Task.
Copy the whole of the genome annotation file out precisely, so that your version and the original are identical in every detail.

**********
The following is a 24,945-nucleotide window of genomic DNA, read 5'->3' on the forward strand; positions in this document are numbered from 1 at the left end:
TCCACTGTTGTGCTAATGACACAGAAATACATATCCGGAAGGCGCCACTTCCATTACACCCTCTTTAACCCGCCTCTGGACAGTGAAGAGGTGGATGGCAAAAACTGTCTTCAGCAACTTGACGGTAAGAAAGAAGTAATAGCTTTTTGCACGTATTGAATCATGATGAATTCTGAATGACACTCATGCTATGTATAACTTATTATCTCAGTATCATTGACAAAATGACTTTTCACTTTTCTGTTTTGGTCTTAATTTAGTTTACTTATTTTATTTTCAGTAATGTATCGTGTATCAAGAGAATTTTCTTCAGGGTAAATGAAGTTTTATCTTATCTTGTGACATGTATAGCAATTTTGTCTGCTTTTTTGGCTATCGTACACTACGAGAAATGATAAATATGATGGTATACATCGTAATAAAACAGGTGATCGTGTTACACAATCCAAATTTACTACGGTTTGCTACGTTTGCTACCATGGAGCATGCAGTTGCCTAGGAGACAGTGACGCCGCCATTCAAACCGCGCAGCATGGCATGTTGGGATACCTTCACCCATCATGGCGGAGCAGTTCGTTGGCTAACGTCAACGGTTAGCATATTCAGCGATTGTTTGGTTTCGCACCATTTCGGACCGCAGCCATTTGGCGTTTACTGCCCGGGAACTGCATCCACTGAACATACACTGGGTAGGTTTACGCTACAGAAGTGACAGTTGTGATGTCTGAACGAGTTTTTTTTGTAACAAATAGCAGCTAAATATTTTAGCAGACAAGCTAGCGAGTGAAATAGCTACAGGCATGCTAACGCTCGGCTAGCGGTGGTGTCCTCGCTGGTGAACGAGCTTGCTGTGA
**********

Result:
The following is a 24,945-nucleotide window of genomic DNA, read 5'->3' on the forward strand; positions in this document are numbered from 1 at the left end:
TCCACTGTTGTGCTAATGACACAGAAATACATATCCGGAAGGCGCCACTTCCATTACACCCTCTTTAACCCGCCTCTGGACAGTGAAGAGGTGGATGGCAAAAACTGTCTTCAGCAACTTGACGGTAAGAAAGAAGTAATAGCTTTTTGCACGTATTGAATCATGATGAATTCTGAATGACACTCATGCTATGTATAACTTATTATCTCAGTATCATTGACAAAATGACTTTTCACTTTTCTGTTTTGGTCTTAATTTAGTTTACTTATTTTATTTTCAGTAATGTATCGTGTATCAAGAGAATTTTCTTCAGGGTAAATGAAGTTTTATCTTATCTTGTGACATGTATAGCAATTTTGTCTGCTTTTTTGGCTATCGTACACTACGAGAAATGATAAATATGATGGTATACATCGTAATAAAACAGGTGATCGTGTTACACAATCCAAATTTACTACGGTTTGCTACGTTTGCTACCATGGAGCATGCAGTTGCCTAGGAGACAGTGACGCCGCCATTCAAACCGCGCAGCATGGCATGTTGGGATACCTTCACCCATCATGGCGGAGCAGTTCGTTGGCTAACGTCAACGGTTAGCATATTCAGCGATTGTTTGGTTTCGCACCATTTCGGACCGCAGCCATTTGGCGTTTACTGCCCGGGAACTGCATCCACTGAACATACACTGGGTAGGTTTACGCTACAGAAGTGACAGTTGTGATGTCTGAACGAGTTTTTTTTGTAACAAATAGCAGCTAAATATTTTAGCAGACAAGCTAGCGAGTGAAATAGCTACAGGCATGCTAACGCTCGGCTAGCGGTGGTGTCCTCGCTGGTGAACGAGCTTGCTGTGA